Actually, the Austin Powers picture represents the mass psychology in the grain market lately, not me

Here is my forecast (click on Video above) , last Sunday night about the dryness easing for South American grains

This video above from last November refers to my Weather Wealth spreadsheet and trading ideas, which are up more than 50% for the year. For more information about that, you can click below and get a FREE trial or subscribe to my inexpensive monthly newsletter, CLIMATELLIGENCE

Why The South American Drought Is Easing

There has been a lot of hype about La Niña and extreme South American dryness, but as many farmers and grain traders know, it is really not until later December-February that the Brazil and Argentina corn and soybean crop is made (or not). It is the “or not” mental psychology of lower South American crop yields that recently sent corn and soybean prices soaring to new highs, last week.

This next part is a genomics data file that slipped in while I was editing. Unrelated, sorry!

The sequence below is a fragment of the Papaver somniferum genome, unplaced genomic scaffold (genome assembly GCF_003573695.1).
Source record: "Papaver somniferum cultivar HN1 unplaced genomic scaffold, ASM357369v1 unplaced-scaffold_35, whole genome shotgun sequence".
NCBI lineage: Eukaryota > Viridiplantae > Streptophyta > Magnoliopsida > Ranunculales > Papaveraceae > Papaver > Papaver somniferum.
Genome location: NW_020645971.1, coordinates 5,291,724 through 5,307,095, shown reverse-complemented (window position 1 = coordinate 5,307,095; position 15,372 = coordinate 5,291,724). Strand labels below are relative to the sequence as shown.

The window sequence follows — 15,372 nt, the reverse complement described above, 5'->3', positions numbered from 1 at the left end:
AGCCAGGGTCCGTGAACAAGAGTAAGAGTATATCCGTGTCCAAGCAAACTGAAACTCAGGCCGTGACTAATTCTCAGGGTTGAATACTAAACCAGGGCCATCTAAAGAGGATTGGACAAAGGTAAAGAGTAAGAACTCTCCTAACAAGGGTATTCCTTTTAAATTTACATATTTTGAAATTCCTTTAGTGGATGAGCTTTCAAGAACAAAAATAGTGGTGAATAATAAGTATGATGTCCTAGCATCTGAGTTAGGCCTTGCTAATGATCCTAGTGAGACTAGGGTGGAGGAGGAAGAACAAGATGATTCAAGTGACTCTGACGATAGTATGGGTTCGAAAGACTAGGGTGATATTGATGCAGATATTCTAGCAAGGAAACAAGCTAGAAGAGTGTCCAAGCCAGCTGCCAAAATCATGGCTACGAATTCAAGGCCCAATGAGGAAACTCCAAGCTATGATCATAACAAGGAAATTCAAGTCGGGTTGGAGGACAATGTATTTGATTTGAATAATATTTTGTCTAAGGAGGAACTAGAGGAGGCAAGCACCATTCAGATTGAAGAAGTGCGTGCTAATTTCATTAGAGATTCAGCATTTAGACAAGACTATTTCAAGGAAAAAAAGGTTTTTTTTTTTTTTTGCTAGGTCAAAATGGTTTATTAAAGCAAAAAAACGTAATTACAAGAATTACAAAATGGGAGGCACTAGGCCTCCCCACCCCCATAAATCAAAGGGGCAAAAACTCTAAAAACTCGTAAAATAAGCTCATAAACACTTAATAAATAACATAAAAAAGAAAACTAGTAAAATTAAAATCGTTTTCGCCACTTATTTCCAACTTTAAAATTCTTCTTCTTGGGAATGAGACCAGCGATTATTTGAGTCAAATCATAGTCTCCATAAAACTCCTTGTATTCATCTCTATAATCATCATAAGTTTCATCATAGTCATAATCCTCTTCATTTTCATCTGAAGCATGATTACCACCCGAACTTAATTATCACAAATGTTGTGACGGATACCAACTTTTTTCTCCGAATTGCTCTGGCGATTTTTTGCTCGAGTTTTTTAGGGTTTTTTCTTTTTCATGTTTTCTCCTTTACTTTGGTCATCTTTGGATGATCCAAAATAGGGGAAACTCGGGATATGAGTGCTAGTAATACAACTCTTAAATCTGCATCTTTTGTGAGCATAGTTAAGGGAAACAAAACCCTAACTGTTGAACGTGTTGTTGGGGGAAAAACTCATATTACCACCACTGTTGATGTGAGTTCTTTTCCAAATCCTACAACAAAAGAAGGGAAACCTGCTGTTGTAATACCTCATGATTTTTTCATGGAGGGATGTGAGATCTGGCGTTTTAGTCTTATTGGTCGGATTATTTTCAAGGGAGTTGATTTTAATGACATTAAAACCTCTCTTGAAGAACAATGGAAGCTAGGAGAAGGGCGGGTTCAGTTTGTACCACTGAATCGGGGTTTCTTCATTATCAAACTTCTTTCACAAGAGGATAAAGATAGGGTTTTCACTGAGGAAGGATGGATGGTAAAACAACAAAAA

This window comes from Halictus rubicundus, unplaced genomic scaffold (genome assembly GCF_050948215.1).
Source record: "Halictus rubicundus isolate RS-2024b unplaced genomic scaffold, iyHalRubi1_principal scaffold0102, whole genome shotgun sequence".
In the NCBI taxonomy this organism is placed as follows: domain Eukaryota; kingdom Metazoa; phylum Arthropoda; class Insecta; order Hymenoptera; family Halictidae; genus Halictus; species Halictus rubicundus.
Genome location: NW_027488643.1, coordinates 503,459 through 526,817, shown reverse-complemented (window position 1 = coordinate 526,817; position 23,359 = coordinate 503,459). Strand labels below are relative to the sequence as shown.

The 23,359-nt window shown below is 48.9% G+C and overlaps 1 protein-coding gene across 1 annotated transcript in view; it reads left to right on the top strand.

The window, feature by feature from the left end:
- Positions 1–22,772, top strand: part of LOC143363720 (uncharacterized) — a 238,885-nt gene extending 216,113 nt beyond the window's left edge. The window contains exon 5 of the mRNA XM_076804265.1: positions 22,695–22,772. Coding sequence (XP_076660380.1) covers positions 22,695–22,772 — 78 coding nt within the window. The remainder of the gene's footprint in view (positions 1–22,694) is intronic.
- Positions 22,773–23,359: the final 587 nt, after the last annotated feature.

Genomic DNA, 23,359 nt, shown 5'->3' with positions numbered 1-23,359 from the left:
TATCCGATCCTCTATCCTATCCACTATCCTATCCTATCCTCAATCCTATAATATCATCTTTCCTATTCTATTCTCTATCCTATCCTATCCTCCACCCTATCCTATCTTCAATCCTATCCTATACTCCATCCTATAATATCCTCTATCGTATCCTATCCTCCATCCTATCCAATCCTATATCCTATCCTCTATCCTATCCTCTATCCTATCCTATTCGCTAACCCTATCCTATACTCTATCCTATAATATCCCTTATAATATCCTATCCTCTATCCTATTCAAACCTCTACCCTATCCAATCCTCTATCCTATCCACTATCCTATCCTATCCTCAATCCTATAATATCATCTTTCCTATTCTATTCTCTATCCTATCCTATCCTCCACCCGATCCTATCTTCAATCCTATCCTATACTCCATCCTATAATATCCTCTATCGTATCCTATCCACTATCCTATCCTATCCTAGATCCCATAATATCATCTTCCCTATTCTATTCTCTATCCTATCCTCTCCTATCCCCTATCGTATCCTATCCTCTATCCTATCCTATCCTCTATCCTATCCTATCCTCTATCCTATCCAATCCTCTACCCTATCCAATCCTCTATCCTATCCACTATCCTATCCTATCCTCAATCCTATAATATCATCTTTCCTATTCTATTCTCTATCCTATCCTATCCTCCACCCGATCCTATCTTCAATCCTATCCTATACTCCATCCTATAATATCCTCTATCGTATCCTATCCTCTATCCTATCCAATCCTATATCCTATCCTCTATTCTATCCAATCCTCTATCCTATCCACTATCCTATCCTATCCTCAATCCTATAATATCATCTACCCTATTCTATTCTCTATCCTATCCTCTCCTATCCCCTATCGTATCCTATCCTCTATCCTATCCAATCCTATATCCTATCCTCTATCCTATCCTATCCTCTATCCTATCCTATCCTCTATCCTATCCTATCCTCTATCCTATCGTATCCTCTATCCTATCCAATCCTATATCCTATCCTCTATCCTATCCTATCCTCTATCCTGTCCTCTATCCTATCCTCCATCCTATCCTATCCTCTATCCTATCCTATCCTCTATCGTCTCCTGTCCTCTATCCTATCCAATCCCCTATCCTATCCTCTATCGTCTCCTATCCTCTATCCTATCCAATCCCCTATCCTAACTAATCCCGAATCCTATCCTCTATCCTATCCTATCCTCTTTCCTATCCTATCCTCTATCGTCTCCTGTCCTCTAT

Certainly, the Derecho (wind storm) in Iowa last summer, followed by a mini-flash drought in some areas of the corn belt, got the bull market started in grains. However, it was the stellar grain demand from China and lower crop prospects in Ukraine, which really helped corn and bean prices soar the last few months.

There have been a lot of news services and meteorologists talking up the South American drought. As you can see here, the orange and red areas show well below normal rainfall in the last few months. That was, until this week.

But not all La Niñas are the same and some do not have the death and destruction to crops that many other weather services kept pumping up. My in house long-range weather software program (CLIMATE PREDICT), shows global teleconnections from La Niña to weather patterns over the Arctic and in the oceans throughout the world. Notice how a few weeks ago, it was predicting an improved weather pattern for December with above-normal rainfall in some key coffee, sugar, and grain regions in South America.

Indeed, computer models began to change the last few days as other meteorologists caught on to this. The key is for me to be early and ahead of the game.

What will happen after this? Will the Midwest drought expand? Will Argentina have reduced corn and soybean yields later? We think we have the answers and for that, again, we invite you for a free trial, here. The possibility still exists, longer-term for a bull market in some commodities due to La Niña